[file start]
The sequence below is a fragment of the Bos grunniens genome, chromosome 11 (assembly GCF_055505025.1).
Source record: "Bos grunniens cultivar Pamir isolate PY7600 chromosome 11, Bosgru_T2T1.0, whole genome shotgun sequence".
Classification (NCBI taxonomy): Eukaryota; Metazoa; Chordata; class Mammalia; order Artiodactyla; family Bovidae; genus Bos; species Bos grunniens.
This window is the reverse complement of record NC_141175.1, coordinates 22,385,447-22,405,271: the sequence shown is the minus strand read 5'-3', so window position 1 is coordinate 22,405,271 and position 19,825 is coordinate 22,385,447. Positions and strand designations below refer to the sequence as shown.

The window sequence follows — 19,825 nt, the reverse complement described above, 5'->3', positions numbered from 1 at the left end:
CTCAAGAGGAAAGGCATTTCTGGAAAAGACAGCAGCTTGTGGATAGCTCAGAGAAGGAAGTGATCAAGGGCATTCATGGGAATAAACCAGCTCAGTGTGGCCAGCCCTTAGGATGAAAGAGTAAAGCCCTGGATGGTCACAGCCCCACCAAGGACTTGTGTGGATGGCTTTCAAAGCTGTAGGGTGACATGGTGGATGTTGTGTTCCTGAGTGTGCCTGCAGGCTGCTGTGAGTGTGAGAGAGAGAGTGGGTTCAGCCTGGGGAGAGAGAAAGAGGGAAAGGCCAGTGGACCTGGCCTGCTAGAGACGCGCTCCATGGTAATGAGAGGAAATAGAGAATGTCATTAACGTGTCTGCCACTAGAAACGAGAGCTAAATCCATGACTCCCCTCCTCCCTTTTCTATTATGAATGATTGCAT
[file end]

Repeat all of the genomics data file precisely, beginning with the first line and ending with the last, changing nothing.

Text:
The sequence below is a fragment of the Bos grunniens genome, chromosome 11 (assembly GCF_055505025.1).
Source record: "Bos grunniens cultivar Pamir isolate PY7600 chromosome 11, Bosgru_T2T1.0, whole genome shotgun sequence".
Classification (NCBI taxonomy): Eukaryota; Metazoa; Chordata; class Mammalia; order Artiodactyla; family Bovidae; genus Bos; species Bos grunniens.
This window is the reverse complement of record NC_141175.1, coordinates 22,385,447-22,405,271: the sequence shown is the minus strand read 5'-3', so window position 1 is coordinate 22,405,271 and position 19,825 is coordinate 22,385,447. Positions and strand designations below refer to the sequence as shown.

The window sequence follows — 19,825 nt, the reverse complement described above, 5'->3', positions numbered from 1 at the left end:
CTCAAGAGGAAAGGCATTTCTGGAAAAGACAGCAGCTTGTGGATAGCTCAGAGAAGGAAGTGATCAAGGGCATTCATGGGAATAAACCAGCTCAGTGTGGCCAGCCCTTAGGATGAAAGAGTAAAGCCCTGGATGGTCACAGCCCCACCAAGGACTTGTGTGGATGGCTTTCAAAGCTGTAGGGTGACATGGTGGATGTTGTGTTCCTGAGTGTGCCTGCAGGCTGCTGTGAGTGTGAGAGAGAGAGTGGGTTCAGCCTGGGGAGAGAGAAAGAGGGAAAGGCCAGTGGACCTGGCCTGCTAGAGACGCGCTCCATGGTAATGAGAGGAAATAGAGAATGTCATTAACGTGTCTGCCACTAGAAACGAGAGCTAAATCCATGACTCCCCTCCTCCCTTTTCTATTATGAATGATTGCAT